Franchise disputes hold back Domino’s expansion. Domino’s Pizza Group (DOM) admitted yesterday that the number of new stores being opened in Britain would fall this year as a result of “tensions” with its franchisees. Britain’s biggest pizza delivery company said that it had endured “a mixed year”, with one analyst calling the 2018 results “a rather soggy concoction”. It reported a 9% year-on-year increase in group sales to £1.26 billion, with like-for-like sales in the UK up 4.6%. However, underlying pre-tax profits fell 1.1% to £93.4 million and on a statutory basis by 22.2% to £61.9 million. Domino’s booked exceptional charges of £31.5 million, including impairments on the international business and changes to the British supply chain.
Staffline Group (STAF) underpaid workers for years, says auditor PWC. A listed recruitment company has identified underpayments to workers going back years after a whistleblower tipped off its auditors. Staffline said yesterday that it was working with HM Revenue & Customs on the issue and had extended a £20 million provision for associated costs by £3.5 million. It also lifted a suspension on trading of its Aim-listed shares, which had been frozen since January 30. They promptly surged by nearly 30%. Trading in the stock had been suspended after auditors at PWC received an anonymous email that made allegations about Staffline’s invoicing and payroll practices. The tip-off, which included a claim about compliance with national minimum wage rules, arrived the night before the accounting giant had been due to sign off on the recruiter’s accounts. PWC immediately delayed its audit and the company warned that it would postpone its annual results.
Lender to help dig Sirius out of a hole. The developer seeking to build a big fertiliser mine beneath the North York Moors is in talks with a lender over a new funding model. Sirius Minerals (SXX) has been in negotiations with potential lenders for months to try to secure the $3 billion of debt financing it needs, along with a further $600 million, to proceed with the project near Whitby. Sirius said yesterday that it had “received a conditional proposal from a major global financial institution”, which it believed may offer “a more flexible and attractive solution”. It said that it was pausing talks with other parties to pursue the new proposal, for which it hoped to secure firm commitments by next month. It offered few details, but it is believed that the new proposal would not be dependent on securing government loan guarantees, which were crucial for its original funding plan.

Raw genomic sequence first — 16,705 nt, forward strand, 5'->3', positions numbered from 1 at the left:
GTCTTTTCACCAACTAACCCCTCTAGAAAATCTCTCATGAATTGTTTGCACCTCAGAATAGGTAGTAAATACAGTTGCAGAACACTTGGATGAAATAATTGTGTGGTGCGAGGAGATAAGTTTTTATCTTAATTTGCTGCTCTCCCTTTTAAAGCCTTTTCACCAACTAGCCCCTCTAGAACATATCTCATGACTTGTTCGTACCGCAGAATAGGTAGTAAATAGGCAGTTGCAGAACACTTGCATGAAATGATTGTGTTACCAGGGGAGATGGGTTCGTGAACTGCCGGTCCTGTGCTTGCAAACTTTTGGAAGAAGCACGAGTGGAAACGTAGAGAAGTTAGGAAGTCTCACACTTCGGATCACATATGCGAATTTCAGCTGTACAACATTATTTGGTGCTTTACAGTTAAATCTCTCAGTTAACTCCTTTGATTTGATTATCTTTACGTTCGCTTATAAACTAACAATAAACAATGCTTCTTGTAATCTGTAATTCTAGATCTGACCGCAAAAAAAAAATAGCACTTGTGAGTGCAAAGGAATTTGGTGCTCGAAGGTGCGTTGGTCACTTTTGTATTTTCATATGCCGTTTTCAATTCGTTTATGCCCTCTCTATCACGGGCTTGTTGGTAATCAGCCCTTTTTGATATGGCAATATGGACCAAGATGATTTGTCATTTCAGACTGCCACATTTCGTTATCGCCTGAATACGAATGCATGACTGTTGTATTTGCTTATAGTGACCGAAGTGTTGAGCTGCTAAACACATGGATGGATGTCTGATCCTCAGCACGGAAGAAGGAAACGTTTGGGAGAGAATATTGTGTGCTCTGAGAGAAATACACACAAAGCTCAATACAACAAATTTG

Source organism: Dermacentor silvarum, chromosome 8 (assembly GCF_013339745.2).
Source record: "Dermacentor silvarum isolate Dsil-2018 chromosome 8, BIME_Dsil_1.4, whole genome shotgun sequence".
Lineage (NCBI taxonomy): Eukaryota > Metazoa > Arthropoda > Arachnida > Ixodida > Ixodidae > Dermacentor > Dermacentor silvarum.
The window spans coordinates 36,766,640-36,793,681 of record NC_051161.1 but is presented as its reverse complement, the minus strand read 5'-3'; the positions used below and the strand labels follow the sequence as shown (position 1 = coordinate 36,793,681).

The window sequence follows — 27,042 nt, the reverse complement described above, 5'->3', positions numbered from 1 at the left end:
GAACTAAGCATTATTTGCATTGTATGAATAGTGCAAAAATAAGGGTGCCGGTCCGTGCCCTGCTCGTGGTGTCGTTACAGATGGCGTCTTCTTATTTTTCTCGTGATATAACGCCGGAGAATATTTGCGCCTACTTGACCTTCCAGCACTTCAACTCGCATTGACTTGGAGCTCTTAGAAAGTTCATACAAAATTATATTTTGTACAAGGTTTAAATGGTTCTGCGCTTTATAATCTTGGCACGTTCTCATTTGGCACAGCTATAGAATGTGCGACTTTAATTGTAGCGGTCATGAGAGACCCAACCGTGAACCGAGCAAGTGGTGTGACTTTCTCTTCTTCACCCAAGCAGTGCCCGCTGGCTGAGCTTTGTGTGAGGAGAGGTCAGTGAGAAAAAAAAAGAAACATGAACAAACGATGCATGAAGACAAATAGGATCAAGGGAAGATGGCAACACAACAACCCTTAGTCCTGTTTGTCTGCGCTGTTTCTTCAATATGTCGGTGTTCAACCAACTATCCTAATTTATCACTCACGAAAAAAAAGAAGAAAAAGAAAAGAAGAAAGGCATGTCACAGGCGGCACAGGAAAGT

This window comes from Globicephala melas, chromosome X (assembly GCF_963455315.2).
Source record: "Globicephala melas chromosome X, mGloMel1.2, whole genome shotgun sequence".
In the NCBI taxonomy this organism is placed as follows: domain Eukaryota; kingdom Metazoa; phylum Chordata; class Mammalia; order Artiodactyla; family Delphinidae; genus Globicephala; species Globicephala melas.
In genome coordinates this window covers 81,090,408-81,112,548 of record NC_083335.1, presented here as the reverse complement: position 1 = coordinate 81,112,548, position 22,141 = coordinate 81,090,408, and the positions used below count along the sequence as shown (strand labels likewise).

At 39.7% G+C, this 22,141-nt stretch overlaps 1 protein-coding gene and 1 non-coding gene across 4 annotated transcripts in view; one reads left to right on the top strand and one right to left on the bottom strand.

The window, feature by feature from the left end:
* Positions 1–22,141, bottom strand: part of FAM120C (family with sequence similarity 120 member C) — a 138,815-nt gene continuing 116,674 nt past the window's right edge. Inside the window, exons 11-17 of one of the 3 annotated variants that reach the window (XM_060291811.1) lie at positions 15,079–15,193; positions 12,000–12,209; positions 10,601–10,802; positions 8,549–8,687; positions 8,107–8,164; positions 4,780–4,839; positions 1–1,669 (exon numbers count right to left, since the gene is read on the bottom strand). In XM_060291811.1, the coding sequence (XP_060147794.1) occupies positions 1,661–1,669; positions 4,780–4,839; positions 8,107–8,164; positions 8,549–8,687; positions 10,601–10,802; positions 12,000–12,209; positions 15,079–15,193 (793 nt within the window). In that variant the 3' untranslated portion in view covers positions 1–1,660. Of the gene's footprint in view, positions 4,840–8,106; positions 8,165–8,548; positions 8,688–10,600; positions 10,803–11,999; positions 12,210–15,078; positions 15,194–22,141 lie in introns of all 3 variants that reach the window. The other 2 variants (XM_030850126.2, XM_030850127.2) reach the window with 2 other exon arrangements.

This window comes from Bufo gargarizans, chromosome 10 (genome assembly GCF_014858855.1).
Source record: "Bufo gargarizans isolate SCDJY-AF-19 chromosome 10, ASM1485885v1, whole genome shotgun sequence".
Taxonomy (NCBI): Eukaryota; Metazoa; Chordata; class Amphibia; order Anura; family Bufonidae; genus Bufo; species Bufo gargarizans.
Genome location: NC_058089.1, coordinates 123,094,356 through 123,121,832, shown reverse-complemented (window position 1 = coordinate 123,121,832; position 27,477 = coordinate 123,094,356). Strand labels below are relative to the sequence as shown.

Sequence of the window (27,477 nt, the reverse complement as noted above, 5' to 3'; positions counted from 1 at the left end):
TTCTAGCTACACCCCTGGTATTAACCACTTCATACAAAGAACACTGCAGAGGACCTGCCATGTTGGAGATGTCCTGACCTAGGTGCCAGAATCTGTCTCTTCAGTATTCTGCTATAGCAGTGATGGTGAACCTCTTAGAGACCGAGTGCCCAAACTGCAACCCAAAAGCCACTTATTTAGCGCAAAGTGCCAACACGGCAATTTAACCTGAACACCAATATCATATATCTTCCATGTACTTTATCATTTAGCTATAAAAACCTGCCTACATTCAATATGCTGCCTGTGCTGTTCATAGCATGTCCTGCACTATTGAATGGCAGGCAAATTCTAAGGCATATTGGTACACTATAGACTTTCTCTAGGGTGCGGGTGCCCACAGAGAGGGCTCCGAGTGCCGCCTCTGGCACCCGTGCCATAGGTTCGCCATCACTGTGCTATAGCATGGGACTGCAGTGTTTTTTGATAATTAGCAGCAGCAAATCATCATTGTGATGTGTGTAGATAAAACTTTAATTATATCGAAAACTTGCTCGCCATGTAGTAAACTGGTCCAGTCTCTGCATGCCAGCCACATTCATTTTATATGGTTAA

Black is back in fashion as retailer makes profit. French Connection Group (FCCN) is back in the black for the first time in seven years, but its sales in Britain have continued to drop amid difficult trading conditions. The fashion retailer said yesterday that it had generated an underlying operating profit of £100,000 in the year to January 31, compared with a loss of £2.1 million a year earlier. It returned to profit despite like-for-like sales in Britain falling by 6.8%. It announced the improvement at a time when Stephen Marks, 73, its founder and chief executive, is trying to sell his 42% stake in the retailer. Given the size of his holding, any deal is likely to trigger a takeover offer for the company.
Mass market is big bet in 888’s play for customers. Tougher regulation and higher taxes in Britain, its key market, could not prevent 888 Holdings (888) from generating record underlying earnings last year. Although the UK remained important, the online gambling operator said that it was reducing its reliance on its domestic market. It has been launched recently in Sweden and Portugal. It said that trading in Britain had started to improve towards the end of last year and that those positive trends had continued into the first quarter of this year, with revenues up 10% at constant currency rates.
EnQuest (ENQ) sinks after Cairn Energy (CNE) cuts estimate of North Sea field’s reserves. A dispute has broken out between two North Sea companies over how much oil can be produced from a field they co-own. Shares in Enquest fell sharply after Cairn Energy cut its estimate of reserves at the Kraken field by almost a fifth and cut the value of its holding in the project by $166 million. Enquest, the operator and majority owner of the field, said, however, that its estimates of reserves remained “materially unchanged” and that it did not intend to write down the value of its own stake.
It’s all plain sailing for Global Ports. After a loss of $10.5 million in 2017, Global Ports Holding (GPH) has swung back to the black with a 182% jump in annual pre-tax profit to $8.6 million. The company’s cruise division achieved a record performance, with a revenue rise of 9.2% to $54.9 million. Revenue at the commercial unit rose by 5.8% to $69.9 million.
Quilter PLC (QLT) was among the biggest mid-cap gainers after unveiling rising profits in its first set of annual results as a listed company. Adjusted annual profits before tax rose 11% to £233 million and it recommended a final dividend of 3.3p per share. Analysts at UBS were upbeat, maintaining a “buy” rating and a price target of 170p per share. Paul Feeney, Quilter’s chief executive, said that the business had “performed well in 2018 despite increasingly challenging market conditions as the year progressed”. However, the news was not all good for Quilte. Deteriorating investor sentiment hit net client cashflows, and assets under management dropped by £7.8 billion, or 4%. The company is also cautious about the rest of 2019, with Brexit and market uncertainty continuing to have an effect. “Recent quarters have seen reduced levels of investor confidence and this could deteriorate further, potentially materially further, under various scenarios related to the UK leaving the EU,” it said.
Equiniti Group (EQN), the payment services provider, fell by 8.3%, or 16¾p, to 186¼p after it warned of a delay in the separation of its North American business from Wells Fargo and reported a drop in annual pre-tax profits. It is now expecting to be separated from its former parent in June at a cost of £45 million.
Tempus – Ashtead Group (AHT): Buy. Highly diverse business locked in to US growth whose shares look very good value
Tempus – Alfa Financial Software Holdings (ALFA): Buy. A speculative play but will reward if it delivers